A Culinary Connection: 100 Years of Historic Meals,
The George Ranch Historical Park Cookbook
by Nick Castelberg
This book is a Texas history book, a culinary history book, and a cookbook in one. It contains wonderful photographs of historical scenes, as well as meal presentation. By way of simple and hearty recipies, we get a glimpse into the lives of Texas’ early settlers. Recipes reflect the availability of particular foods during each time period. The book is divided into five typical meals:
1830s Jones Stock Farm Meal
1860s Ryon Old Prairie Home Meal
1890s Chuck Wagon Meal
1890s Sharecropper Meal
1930s George Ranch Bachelor House Meal
There is also a section on breads.
I prepared the Rosemary Roasted Chicken. I used chicken breasts, added the juice of one lemon, used herbs from my garden and less salt. It was delicious and healthy. I also prepared the Roasted Root Veggies. This was my first experience cooking with a parsnip and a turnip. It was a tasty, very white mixture, as the color in the dish only came from the orange carrots and black pepper. The Barbeque Sauces are a terrific alternatives to the pour out of the bottle variation.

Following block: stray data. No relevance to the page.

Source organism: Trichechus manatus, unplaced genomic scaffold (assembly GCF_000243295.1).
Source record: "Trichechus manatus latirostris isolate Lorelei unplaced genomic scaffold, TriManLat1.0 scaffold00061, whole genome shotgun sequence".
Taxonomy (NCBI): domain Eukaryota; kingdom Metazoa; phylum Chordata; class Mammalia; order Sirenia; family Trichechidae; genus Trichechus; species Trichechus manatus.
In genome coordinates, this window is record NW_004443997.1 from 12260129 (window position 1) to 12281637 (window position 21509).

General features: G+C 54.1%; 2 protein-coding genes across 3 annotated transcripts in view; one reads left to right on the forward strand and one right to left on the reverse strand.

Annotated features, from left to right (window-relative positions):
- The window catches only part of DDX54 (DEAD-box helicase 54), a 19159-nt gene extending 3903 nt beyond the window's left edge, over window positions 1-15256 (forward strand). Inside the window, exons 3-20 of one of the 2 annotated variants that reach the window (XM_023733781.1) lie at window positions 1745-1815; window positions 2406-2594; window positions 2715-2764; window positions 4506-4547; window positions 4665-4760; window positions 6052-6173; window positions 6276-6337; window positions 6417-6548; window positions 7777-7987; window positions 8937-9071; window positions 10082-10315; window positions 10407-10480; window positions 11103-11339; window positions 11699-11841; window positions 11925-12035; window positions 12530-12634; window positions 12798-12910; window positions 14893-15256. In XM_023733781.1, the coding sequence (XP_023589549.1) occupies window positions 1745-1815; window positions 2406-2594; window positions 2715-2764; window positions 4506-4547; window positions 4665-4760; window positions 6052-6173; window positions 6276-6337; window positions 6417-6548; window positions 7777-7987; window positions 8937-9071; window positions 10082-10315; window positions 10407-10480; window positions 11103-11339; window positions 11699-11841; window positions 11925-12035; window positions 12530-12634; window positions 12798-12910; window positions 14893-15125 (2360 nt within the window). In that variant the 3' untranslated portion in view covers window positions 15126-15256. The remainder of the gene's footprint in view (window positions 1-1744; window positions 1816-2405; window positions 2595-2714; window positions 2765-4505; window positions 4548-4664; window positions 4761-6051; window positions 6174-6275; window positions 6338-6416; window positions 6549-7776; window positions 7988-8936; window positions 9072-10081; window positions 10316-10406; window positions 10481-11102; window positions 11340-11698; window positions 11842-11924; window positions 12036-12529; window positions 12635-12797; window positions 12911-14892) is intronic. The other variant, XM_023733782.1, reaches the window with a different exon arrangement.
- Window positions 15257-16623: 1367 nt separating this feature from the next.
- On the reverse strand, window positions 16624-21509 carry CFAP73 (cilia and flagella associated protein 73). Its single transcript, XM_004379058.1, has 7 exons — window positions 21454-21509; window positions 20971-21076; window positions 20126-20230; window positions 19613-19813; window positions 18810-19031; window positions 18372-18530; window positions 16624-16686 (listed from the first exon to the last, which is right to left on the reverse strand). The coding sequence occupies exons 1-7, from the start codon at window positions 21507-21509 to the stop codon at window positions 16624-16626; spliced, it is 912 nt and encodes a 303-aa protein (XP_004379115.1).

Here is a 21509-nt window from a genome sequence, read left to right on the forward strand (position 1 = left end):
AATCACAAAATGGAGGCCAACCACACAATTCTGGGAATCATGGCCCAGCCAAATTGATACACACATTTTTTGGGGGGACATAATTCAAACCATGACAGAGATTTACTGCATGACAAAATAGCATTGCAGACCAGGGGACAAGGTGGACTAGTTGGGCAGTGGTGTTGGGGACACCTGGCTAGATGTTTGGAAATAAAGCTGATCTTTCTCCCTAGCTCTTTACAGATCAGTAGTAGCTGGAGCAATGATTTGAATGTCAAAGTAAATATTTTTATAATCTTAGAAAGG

From a historical perspective, I learned that the chuck wagon was “the heart as well as the hearth of cattle drive campsites” and that the cook acted as the doctor, barber, banker and mediator for the men. This might explain why we are all so enthralled with the Food Network! I also discovered that the green bean is a descendent of a bean from Peru, that brisket can be a cut of meat from many different animals and not just beef, and that rice has been a recognized food source since 3000 B.C. Finally, who knew that the official State Bread of Texas is Pan de Campo or “camp bread,” which is a simple baking powder bread?
The George Ranch is a 23,000-acre working ranch. It prospered as a result of cattle, cotton, and oil. In addition to historic meals, the ranch currently offers living history demonstrations, house museums, and cattle working demonstrations. Moreover, if you don’t feel like cooking, you can call the George Ranch, make a reservation for lunch or dinner, and get a “taste of history” from Nick Castelberg himself!